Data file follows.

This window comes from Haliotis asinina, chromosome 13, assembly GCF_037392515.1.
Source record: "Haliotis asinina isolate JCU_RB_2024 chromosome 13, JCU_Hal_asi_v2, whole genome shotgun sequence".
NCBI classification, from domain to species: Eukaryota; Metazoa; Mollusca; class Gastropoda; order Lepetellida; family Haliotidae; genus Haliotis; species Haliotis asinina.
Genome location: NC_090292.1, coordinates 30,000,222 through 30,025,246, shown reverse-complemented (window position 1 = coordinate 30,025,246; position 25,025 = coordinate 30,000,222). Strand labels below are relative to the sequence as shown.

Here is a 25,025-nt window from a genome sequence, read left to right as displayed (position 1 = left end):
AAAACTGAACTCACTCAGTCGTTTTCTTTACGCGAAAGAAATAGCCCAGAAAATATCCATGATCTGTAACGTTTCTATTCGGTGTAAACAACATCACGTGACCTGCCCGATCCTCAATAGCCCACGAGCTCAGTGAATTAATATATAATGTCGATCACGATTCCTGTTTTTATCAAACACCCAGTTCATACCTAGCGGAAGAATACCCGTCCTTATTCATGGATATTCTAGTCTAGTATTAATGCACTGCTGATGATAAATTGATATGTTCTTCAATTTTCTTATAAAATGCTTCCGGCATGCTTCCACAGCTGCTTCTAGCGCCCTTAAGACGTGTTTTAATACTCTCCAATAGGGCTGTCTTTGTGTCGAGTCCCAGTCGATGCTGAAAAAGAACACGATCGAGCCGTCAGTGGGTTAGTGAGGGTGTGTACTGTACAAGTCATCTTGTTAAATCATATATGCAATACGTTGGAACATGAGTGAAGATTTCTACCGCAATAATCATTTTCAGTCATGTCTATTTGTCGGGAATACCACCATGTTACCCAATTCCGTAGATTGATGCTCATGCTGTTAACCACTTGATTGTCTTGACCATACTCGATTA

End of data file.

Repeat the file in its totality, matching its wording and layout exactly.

This window comes from Haliotis asinina, chromosome 13, assembly GCF_037392515.1.
Source record: "Haliotis asinina isolate JCU_RB_2024 chromosome 13, JCU_Hal_asi_v2, whole genome shotgun sequence".
NCBI classification, from domain to species: Eukaryota; Metazoa; Mollusca; class Gastropoda; order Lepetellida; family Haliotidae; genus Haliotis; species Haliotis asinina.
Genome location: NC_090292.1, coordinates 30,000,222 through 30,025,246, shown reverse-complemented (window position 1 = coordinate 30,025,246; position 25,025 = coordinate 30,000,222). Strand labels below are relative to the sequence as shown.

Here is a 25,025-nt window from a genome sequence, read left to right as displayed (position 1 = left end):
AAAACTGAACTCACTCAGTCGTTTTCTTTACGCGAAAGAAATAGCCCAGAAAATATCCATGATCTGTAACGTTTCTATTCGGTGTAAACAACATCACGTGACCTGCCCGATCCTCAATAGCCCACGAGCTCAGTGAATTAATATATAATGTCGATCACGATTCCTGTTTTTATCAAACACCCAGTTCATACCTAGCGGAAGAATACCCGTCCTTATTCATGGATATTCTAGTCTAGTATTAATGCACTGCTGATGATAAATTGATATGTTCTTCAATTTTCTTATAAAATGCTTCCGGCATGCTTCCACAGCTGCTTCTAGCGCCCTTAAGACGTGTTTTAATACTCTCCAATAGGGCTGTCTTTGTGTCGAGTCCCAGTCGATGCTGAAAAAGAACACGATCGAGCCGTCAGTGGGTTAGTGAGGGTGTGTACTGTACAAGTCATCTTGTTAAATCATATATGCAATACGTTGGAACATGAGTGAAGATTTCTACCGCAATAATCATTTTCAGTCATGTCTATTTGTCGGGAATACCACCATGTTACCCAATTCCGTAGATTGATGCTCATGCTGTTAACCACTTGATTGTCTTGACCATACTCGATTA